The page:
Figure 3: Histologic findings of R labia majora biopsy.H+E stain reveals hypergranulosis, marked upper dermal edema with an infiltrate of lymphocytes and occasional extravasated erythrocytes. (Bulla not present clinically; likely this was an artefact of processing.) 40X.


Porokeratoid lichen planus (PLP) is a clinical variant of LP that to our knowledge has not been previously described in the literature. While lesions became pruritic and spread to involve the oral mucosa and genitalia, locations classic for LP, our patient initially had an asymptomatic eruption on her trunk clinically consistent with eruptive porokeratosis. Individual lesions had a strikingly consistent peripheral rim of scale and were located primarily on the upper trunk and upper extremities (Figures 1A and 1B). While the clinical presentation was similar to porokeratosis, histologically our patient’s lesions demonstrated an imperfect cornoid lamella. Instead, the tissue showed a disruption of the stratum corneum with a poorly defined column of cells, and no dyskeratotic cells were noted at the base of the column.

Of the well-known variants of LP, our patient’s rash most resembled the annular variant characterized by annular violaceous plaques classically involving the male genitalia, axilla, groin, and extremities [1,2]. This particular variant of LP is asymptomatic especially when arising in the groin, which differs clinically from our patient’s pruritic rash.

There are a few case reports of a rare annular atrophic variant of LP (AALP) that looks similar on physical exam to PLP variant found in our patient. With this AALP variant, lesions begin as purple violaceous papules that grow peripherally to form lesions with an atrophic and hyperpigmented center and raised borders [3]. However, our case was different from the reported cases of AALP because our patient had mucosal involvement. Such involvement was not found in any patients with reported AALP. In addition, the annular rim of both annular LP and AALP has been described as red-brown or violaceous and hyperpigmented [1,3] whereas the lesions in our patient had a scaly white rim evocative of those occurring in porokeratotic lesions. Finally, AALP shows elastolytic activity histologically which was not appreciated in our patient’s pathology.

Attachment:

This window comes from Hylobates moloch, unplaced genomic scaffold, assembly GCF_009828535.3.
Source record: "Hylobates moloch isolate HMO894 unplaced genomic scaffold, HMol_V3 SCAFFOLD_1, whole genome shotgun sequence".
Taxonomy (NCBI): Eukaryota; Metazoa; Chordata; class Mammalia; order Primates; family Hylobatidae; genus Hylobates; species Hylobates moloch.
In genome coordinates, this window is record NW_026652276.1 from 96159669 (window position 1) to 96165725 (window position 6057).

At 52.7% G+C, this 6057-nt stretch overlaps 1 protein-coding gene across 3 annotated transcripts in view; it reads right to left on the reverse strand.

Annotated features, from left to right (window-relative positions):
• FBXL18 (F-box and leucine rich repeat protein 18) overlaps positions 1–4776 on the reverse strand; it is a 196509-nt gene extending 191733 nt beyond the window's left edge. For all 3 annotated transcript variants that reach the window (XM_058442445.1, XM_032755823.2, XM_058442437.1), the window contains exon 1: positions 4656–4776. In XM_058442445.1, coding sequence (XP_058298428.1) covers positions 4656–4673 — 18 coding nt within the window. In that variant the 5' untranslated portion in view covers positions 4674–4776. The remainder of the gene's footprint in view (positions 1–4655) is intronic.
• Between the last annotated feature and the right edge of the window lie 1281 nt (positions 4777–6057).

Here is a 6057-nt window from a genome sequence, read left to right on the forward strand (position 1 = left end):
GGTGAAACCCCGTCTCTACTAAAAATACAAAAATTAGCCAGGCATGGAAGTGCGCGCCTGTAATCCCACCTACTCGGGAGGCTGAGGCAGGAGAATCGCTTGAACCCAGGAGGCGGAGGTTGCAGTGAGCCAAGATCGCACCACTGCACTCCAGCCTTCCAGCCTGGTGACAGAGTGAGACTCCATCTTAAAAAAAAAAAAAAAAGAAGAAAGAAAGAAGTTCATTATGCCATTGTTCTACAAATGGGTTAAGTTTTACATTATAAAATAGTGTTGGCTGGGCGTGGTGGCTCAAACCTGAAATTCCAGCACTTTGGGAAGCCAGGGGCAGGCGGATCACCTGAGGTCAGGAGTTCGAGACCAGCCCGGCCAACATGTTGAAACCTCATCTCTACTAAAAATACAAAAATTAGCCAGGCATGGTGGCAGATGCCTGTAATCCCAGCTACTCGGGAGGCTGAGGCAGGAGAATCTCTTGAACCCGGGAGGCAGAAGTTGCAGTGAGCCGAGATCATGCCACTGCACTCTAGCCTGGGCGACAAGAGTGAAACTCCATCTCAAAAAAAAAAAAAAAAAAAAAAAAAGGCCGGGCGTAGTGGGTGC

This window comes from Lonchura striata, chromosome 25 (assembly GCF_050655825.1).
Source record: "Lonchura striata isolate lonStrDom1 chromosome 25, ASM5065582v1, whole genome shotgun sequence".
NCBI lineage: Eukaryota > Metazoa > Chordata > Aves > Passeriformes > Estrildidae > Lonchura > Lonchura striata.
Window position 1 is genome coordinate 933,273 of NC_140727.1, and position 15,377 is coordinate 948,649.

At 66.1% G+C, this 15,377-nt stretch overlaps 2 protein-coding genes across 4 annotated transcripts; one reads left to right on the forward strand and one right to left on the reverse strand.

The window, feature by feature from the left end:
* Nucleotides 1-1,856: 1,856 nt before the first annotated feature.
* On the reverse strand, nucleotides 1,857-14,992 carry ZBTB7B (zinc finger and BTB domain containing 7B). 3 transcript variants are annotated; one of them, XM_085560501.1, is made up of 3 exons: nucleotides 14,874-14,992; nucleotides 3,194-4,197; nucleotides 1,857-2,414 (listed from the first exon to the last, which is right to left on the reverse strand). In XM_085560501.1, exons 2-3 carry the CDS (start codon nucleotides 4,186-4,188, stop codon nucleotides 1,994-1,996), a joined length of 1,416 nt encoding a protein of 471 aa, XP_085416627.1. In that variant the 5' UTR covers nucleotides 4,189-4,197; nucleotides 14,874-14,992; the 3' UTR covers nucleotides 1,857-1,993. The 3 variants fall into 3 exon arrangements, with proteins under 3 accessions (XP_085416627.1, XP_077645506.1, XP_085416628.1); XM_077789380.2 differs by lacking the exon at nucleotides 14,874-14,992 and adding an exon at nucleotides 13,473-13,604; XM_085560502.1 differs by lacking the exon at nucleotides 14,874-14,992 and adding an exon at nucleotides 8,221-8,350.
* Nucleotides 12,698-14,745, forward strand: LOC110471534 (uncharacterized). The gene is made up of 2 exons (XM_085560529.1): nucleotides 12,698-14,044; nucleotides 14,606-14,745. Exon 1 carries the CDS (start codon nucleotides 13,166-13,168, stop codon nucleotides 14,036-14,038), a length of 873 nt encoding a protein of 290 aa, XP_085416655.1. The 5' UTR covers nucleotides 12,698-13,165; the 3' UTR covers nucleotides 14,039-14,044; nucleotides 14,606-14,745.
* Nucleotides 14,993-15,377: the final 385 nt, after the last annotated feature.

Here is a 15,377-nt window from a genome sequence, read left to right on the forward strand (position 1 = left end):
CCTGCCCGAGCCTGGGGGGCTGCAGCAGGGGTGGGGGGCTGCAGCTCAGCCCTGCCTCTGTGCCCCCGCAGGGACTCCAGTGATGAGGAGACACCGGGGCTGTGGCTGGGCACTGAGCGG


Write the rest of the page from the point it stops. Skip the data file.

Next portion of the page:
Of note, eruptive porokeratosis has been associated with several internal malignancies particularly those of the gastrointestinal system but including ovarian carcinoma and lymphoma as well [4,5]. One report shows that 30% of patients with eruptive porokeratosis have a recently diagnosed malignancy with a mean onset of rash 2.7 months prior to or after diagnosis [5]. In light of this evidence, our patient underwent an age-appropriate cancer screening which came back negative. It is unknown whether this porokeratotic variant of LP carries a similar association with malignancy and perhaps, remains a question warranting further investigation.


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Citation: Haber JS, Kim J, Chung CL, Allen HB (2016) Porokeratotic Variant of Lichen Planus. J Clin Exp Dermatol Res 7:336.

Copyright: © 2016 Haber JS, et al. This is an open-access article distributed under the terms of the Creative Commons Attribution License, which permits unrestricted use, distribution, and reproduction in any medium, provided the original author and source are credited.